|Sat 12th, FINALS DAY:
Extra: Jonathan Power bt
Peter Nicol 11-4
last minute addition to the evening’s schedule, and a guaranteed
crowd pleaser, event director Patrick Foster said it best when
he introduced these two players as “the most iconic rivalry in
the history of the game”.
Both players were there to play and put on a show. The match was
quick, consisting of only one sudden death game, but included
memorable moments such as Nicol’s"good effort to clear" (as
declared by the referee) on a shot that landed high between his
legs, (Power was awarded the stroke, putting him in the lead at
7-1) and again when Power got caught up with Nicol, asking for a
let, explaining that the audience and referee might have missed
it as it all went down in "lightning speed".
The ref responded in turn with "well it used to be…"Nicol
struggled to regain his footing at 2-8 and while he did seem to
be gaining ground (4-8 Nicol), in the end he cranked the ball
into the tin. So Power took the first... and only game. As he
put it in the post-match interview: "one I'll be tallying in the
head-to-head of our rivalry".
Doubles: Nick Kyme & Patrick Foster bt Lee Beachill
& John White 11-10
A night of surprises, super legends LeeBeachill and John White
teamed up to face off against a Bermudian based team consisting
of Nick Kyme and a special guest - the tournament’s very own
director - Patrick Foster!
It was everything you could expect from four large men contained
within one small box. You can do the math but as expected it
equaled nothing but pure entertainment. During the first game
Lee Beachill, stepping into a coaching role mid-rally, noted the
tin as a source of potential error for the Bermudians. Always
full of inspiring chat, Beachillthen took a beer break mid-rally(score:
4-3), declaring to the audience "I can't play with him (John
Not to be outdone, White took the subsequent rally off, followed
seconds later by opponentKyme, leaving Foster and Beachill to
battle it out solo. The rally continued with all players (with
the exception of Foster) taking multiple breaks to quench their
thirst with brewed beverages. White - mid-rally – started an
impromptu lesson with Kyme, a move that may have ultimately been
his undoing. The game became at times physical, with White
having to hold back Foster to delay his ability to get to the
At 10-all, the referee proclaimed“sudden death!” Kyme served and
White smoked the ball into the tin. The crowd went wild. Bermuda
wins! Bermuda wins!
Most memorable quote had to go to White and the referee:
"Why is that a let?" - White
"Because I have no idea who was hitting the ball" - Referee
Final: David Palmer bt Thierry Lincou 8-11, 11-5, 7-11, 11-7,
In the main event of the night, the format was to be played best
out of 5 games, but with the caveat that if the match went to a
fifth and deciding game, the two would only play one point to
decidethe title. Both Palmer and Lincou came to win, but only
one would hoist the trophy to become THE legend of all legends.
Lincou took the first point with a tight drive. Palmer answered
with an unreachable forehand cross. Both known for their
fitness, this was natural selection at its finest. It quickly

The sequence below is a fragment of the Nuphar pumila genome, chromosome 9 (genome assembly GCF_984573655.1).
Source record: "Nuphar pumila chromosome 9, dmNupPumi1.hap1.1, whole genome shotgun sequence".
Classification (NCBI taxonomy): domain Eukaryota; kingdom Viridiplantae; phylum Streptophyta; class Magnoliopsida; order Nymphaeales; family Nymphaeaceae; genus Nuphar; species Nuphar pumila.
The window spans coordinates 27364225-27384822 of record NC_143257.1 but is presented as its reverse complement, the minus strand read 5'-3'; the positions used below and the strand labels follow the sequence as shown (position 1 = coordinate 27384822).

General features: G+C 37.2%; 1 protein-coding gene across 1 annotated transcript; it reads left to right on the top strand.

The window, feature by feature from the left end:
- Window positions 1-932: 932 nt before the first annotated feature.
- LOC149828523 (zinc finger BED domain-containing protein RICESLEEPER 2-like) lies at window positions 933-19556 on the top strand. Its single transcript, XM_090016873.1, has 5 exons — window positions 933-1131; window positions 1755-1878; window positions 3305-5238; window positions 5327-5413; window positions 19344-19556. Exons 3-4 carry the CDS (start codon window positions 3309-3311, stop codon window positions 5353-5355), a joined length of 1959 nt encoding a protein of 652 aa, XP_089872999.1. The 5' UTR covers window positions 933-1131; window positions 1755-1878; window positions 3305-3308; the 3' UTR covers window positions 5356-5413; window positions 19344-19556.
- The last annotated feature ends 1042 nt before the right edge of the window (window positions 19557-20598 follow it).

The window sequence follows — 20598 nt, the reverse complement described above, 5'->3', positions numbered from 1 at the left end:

became apparent that though both had shown up to win, neither
had lost their sense of humor in the process. This match would
prove a joy to watch for the packed audience of squash
enthusiasts. Lincou took the first 11-8.
The second game opened with a rally that set the tone of the
game, and left the audience in awe, if not breathless on behalf
of the players involved. Endurance was the name of the game with
both players only becoming more precise in their movement and
placement on court. A memorable moment came when Lincou asked
for a let, calling interference on his own foot/shoe. The
referee called“no let”to which Palmer exclaimed: "Good, a ref of
less experience might have fallen for that!" Palmer took the
The third game showcased both players’ strengths, ability and
again, humor. Both battled to outdo the other, dropping shot
after shot into the nick. At one point, Palmer left to change
his racket, and a young audience member lent a hand to warm up
his new racket. The additional rest didn’t prove enough however,
with Palmer losing the game 11-7.
The fourth game had Palmer in the lead early on, but Lincou was
quick on his feet and worked hard to push Palmer to his limits.
In the end, it was Lincou who placed the final ball into the
tin, and Palmer tied up the match, 2-2.
In the end, the match culminated in sudden death, one rally
takes it all, fashion. Expecting a long, attritional rally,
Lincou surprised everyone by going for it in the first three
shots and hitting a ridiculously tight length that forced
Palmerto hit a loose shot down the middle, affording Lincou the
opportunity to take the win by stroke. He immediately threw up
his hands in victory… but no!
The ref called“let ball” giving Palmer a reprieve (to the
audience’s great delight!) Palmer quickly took advantage of his
good fortune, looking to end the match with a nick that rolled
out, but Lincou calleda dubious let.Although it was a clear
winner and very little interference was there, the referee -in
an unprecedented move - called for the point to be replayed.
Palmer re-enacted the previous point driving home the ball, and
his point, to finish it all with a beautiful smash directly into
the nick! Palmer defeated Lincou 1-0 to take the 2014 Bermuda
Full Draws & Results